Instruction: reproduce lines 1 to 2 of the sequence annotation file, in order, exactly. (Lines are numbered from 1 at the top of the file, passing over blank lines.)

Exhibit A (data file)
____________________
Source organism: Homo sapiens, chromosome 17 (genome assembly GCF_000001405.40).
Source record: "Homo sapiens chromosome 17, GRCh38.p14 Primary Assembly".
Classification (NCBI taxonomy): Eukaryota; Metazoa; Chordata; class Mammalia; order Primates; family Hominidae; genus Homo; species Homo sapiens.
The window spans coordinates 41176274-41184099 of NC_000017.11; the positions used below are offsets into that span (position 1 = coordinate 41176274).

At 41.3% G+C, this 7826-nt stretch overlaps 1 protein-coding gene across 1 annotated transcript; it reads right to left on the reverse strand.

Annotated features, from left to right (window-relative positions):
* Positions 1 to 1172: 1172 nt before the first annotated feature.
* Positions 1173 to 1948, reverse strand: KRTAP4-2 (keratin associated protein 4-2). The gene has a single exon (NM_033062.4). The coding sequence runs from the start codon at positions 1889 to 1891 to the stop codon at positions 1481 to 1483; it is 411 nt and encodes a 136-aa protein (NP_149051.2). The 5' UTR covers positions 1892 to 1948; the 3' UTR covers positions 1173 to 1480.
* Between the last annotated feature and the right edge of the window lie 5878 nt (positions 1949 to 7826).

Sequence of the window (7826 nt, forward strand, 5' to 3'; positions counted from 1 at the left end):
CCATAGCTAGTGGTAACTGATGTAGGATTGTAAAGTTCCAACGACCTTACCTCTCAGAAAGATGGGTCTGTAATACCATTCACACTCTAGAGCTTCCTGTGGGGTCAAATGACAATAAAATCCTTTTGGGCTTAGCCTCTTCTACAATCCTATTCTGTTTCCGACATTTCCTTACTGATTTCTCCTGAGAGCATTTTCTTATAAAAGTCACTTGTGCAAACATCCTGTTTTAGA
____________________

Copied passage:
Source organism: Homo sapiens, chromosome 17 (genome assembly GCF_000001405.40).
Source record: "Homo sapiens chromosome 17, GRCh38.p14 Primary Assembly".